For years, Arsene Wenger has operated as if Arsenal's transfer fund was his own private stash of money.
Lavish spending on the biggest names in the market? Not for Wenger. Indeed, the manager has appeared to turn his nose up at that kind of retail therapy, preferring instead to develop his own players from the youth ranks.
The concept of an all-conquering Arsenal squad comprised primarily of talent that emerged from the club's own system is Wenger's dream. The problem is that it's taking too long to accomplish and seems as far away from fruition as ever.
Arsenal has not won a major trophy in three seasons and its last English Premier League crown came in 2004. After another week of misery ended with a 3-0 defeat at Manchester City, Wenger finds himself in a deep hole. He's not going to be sacked despite whatever speculation you may read, but the state of the program he has overseen for more than a decade is on the line.
The only way out of this predicament is to do what he dislikes so much – start splashing the cash.
This Arsenal squad is very good and certainly capable of making inroads into the latter stages of the UEFA Champions League. However, it lacks the depth, ruthlessness and strength at all positions to compete for this season's EPL title.
In any one-off game, Arsenal is still capable of matching most teams on the continent, regardless of what recent results suggest. Winning the league is a different story, though, requiring the sort of metronomic consistency last seen at Arsenal during its 2004 unbeaten season. Unsettling matters, such as former captain William Gallas' disciplinary problems, do nothing to ease the awkward situation.
At this point, the Gunners must worry about preventing themselves from slipping out of the Premiership's top four as Aston Villa continues its impressive form. Ten points back from Chelsea and Liverpool, the title is probably already gone.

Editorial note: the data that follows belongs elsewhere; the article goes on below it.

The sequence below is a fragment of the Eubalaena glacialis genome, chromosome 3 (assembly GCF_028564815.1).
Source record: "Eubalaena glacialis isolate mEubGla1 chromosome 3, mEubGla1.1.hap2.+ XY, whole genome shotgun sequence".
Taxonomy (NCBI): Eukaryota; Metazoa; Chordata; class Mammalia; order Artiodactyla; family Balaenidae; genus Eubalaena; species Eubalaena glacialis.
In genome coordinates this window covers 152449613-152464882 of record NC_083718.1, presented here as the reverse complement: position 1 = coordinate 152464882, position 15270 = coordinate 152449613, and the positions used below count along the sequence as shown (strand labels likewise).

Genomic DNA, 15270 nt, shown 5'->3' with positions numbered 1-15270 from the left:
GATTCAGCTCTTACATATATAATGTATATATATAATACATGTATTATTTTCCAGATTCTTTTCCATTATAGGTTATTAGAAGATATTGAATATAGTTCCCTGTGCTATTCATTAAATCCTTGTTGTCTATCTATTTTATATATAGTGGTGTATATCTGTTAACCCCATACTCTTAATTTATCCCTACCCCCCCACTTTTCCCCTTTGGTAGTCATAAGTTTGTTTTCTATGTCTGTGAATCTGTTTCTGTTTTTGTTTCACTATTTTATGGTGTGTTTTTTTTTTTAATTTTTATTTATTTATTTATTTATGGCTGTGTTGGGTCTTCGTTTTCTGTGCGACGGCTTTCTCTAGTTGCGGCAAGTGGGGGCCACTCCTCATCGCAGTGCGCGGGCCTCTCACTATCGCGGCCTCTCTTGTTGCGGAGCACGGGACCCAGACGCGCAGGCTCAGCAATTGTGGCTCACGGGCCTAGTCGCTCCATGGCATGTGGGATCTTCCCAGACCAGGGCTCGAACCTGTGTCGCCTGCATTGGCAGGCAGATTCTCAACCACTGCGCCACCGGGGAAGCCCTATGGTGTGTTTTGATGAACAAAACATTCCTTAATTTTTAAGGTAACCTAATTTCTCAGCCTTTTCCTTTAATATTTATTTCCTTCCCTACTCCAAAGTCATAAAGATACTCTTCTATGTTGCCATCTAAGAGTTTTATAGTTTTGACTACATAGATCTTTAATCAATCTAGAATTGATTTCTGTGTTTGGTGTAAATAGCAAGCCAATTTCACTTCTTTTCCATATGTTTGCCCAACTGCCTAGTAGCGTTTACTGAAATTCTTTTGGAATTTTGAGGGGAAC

Wenger's spending powers were restricted during the period leading up to Arsenal's move from Highbury to the Emirates Stadium, but he is no longer operating under such budget-conscious conditions. He stubbornly refused to spend last summer, even after Alexander Hleb moved to Barcelona and Mathieu Flamini joined AC Milan on a free transfer. As a result, the midfield core relies too heavily on Cesc Fabregas, who himself is on the shopping list of some of Europe's top clubs.
Support is needed. Not in the guise of a bargain buy plucked from France or Africa, but a proven midfield star who has shown the ability to perform at the highest level.
Arsenal can afford it. Can Wenger afford not to?
The First XI
1. Get him an Advil
There are few players in Europe with as much talent as Bayern Munich striker Lukas Podolski. However, the Germany international's Bayern career is on the rocks now, with head coach Jurgen Klinsmann unimpressed with either his attitude or his play this season.
Podolski has been left out of some key games and now, to make matters worse, Landon Donovan is set to arrive on loan to put his position in further jeopardy.
2. Get him a beer
Guillermo Barros Schelotto signed off his spectacular Major League Soccer season in the best way possible. The Argentinean veteran confirmed himself as the best player in MLS with a decisive display for the Columbus Crew in Sunday's 3-1 championship game victory over the New York Red Bulls.